Film historian Alain Silver points out that audiences of the period wanted to see stories that were real; particularly since at the time of the film, American audiences were emerging from the Depression. Despite all claims in the opening titles of characters and events not resembling any in real life, audiences were fully aware of what they were seeing on the screen. Hollywood biographer Charlotte Chandler also states that Jack Warner saw plenty of material in the newspapers he read daily and was especially interested in gangster news stories.

Perhaps the biggest story in the gangster world during 1936 was the successful prosecution of kingpin Charlie ‘Lucky’ Luciano. Considered one of the creators of the modern Mafia in the U.S, Luciano would be hounded and finally imprisoned by the crime-fighting crusader District Attorney Thomas E Dewey. But Dewey didn’t do it alone. The poetic justice of the case was that the chief witnesses against Luciano were prostitutes who were part of his criminal empire. Warner Bros. saw the story as a natural, as well as a vehicle for Bette on her return to the studio. According to biographer James Spada, Bette jumped at the role and found the script refreshing in comparison to prior projects. However, she was also returning to improved conditions in her contract, which suggests that her protest was not a complete loss and the profits her films were making was also not completely unrecognised by Warner Bros.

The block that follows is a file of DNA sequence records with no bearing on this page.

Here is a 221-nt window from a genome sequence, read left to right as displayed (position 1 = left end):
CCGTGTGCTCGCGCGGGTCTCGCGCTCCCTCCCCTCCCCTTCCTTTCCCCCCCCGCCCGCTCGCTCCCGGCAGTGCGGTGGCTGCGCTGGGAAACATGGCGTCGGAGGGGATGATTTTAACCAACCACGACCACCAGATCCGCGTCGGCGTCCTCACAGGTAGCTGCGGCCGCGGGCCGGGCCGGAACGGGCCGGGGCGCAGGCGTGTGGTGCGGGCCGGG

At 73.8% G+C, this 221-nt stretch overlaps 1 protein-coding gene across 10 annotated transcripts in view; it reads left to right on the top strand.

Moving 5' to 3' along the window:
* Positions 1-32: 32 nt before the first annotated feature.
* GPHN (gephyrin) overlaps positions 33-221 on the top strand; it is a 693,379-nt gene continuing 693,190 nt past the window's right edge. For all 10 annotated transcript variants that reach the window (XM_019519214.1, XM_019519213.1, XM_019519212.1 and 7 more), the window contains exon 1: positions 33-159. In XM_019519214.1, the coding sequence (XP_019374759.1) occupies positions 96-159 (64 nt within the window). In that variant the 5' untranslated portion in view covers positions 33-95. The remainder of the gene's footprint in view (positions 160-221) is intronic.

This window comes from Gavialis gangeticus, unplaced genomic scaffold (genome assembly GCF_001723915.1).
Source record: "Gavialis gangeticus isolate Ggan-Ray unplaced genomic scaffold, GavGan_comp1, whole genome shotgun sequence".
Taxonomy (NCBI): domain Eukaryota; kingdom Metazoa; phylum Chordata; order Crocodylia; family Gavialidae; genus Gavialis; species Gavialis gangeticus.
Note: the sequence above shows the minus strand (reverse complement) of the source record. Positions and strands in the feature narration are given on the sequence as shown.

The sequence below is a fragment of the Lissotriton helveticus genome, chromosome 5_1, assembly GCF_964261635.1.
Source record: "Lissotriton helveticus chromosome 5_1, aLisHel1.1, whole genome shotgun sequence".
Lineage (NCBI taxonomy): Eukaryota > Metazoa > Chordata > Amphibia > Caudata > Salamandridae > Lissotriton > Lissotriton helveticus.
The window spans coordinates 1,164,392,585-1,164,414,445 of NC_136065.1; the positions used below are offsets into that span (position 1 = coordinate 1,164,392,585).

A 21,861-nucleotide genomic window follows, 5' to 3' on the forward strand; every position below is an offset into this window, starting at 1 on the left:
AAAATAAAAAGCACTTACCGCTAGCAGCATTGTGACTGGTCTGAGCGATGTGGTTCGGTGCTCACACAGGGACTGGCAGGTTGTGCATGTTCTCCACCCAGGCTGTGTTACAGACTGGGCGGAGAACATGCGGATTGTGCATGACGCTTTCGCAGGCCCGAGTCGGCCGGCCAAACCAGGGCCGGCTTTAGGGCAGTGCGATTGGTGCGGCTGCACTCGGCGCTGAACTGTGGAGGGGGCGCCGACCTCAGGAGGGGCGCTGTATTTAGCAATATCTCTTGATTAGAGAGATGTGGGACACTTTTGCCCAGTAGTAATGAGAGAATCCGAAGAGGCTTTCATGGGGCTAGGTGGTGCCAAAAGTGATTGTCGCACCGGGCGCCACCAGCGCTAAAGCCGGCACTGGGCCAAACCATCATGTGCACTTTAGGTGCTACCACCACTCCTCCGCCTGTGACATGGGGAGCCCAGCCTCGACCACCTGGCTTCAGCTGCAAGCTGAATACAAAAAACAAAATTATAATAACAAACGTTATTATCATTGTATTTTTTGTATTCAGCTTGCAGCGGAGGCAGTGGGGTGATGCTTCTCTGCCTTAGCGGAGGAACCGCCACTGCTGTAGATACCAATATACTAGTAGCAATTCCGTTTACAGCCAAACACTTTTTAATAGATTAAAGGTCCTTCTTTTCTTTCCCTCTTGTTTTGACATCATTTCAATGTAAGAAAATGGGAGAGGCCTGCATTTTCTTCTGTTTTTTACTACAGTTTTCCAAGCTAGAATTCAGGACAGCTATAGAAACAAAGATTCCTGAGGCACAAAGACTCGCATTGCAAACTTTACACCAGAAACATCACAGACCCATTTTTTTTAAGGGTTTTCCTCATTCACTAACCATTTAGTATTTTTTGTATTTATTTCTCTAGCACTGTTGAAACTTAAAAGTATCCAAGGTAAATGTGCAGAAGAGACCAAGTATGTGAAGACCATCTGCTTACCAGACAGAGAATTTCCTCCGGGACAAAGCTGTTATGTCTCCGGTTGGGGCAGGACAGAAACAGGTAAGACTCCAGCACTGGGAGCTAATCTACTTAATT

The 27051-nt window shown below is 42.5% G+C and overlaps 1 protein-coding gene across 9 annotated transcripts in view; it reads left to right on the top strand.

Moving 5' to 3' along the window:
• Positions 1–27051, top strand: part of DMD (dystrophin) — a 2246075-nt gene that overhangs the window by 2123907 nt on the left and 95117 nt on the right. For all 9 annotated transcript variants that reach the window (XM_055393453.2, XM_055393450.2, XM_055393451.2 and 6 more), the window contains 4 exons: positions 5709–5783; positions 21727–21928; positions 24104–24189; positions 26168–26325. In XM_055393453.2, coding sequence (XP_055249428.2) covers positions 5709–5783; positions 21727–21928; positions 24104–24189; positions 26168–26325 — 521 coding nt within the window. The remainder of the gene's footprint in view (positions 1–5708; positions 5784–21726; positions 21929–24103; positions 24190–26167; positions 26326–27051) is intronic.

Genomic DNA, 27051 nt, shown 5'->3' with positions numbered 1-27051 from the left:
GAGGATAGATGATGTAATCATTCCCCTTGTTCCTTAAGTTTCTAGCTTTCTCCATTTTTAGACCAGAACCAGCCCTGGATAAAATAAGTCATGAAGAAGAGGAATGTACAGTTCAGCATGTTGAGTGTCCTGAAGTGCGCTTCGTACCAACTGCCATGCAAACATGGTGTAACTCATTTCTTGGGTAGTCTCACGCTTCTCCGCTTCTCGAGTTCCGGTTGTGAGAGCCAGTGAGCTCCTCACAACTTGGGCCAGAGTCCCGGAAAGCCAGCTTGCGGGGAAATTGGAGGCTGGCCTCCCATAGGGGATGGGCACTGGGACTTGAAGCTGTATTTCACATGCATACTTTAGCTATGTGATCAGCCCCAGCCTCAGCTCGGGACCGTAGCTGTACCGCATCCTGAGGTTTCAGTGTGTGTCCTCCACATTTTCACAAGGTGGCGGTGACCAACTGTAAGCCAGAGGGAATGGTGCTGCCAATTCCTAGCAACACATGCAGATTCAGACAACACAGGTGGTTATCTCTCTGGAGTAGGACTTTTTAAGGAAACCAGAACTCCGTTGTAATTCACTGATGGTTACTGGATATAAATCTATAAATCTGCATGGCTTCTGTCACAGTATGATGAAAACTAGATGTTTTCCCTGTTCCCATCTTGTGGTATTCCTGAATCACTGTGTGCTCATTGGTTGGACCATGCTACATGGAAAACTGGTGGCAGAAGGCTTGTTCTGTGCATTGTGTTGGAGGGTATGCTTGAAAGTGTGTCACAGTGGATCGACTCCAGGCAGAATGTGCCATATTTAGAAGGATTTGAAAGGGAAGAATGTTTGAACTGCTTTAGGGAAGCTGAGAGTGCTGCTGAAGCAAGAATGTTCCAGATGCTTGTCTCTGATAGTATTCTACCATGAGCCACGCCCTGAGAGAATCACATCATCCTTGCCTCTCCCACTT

Of course, the Code was in full enforcement and the earlier liberties taken by the industry prior to 1934 could not longer be taken. Instead of prostitute, Bette and her co-stars would be called ‘hostesses’ working in a ‘nightclub’ – calling it a ‘clipjoint’ was about as controversial as was allowed by the Code. They ‘entertained’ clients by dancing and drinking with them. Terms like ‘pimp’ and ‘hooker’ were simply never to be uttered. But the audience could not be fooled and they absolutely understood what they were seeing on the screen. Even the opening titles and artwork showing scantily clad women in suggestive poses (which incredibly passed the Breen Office) are give-aways to what the story will be about.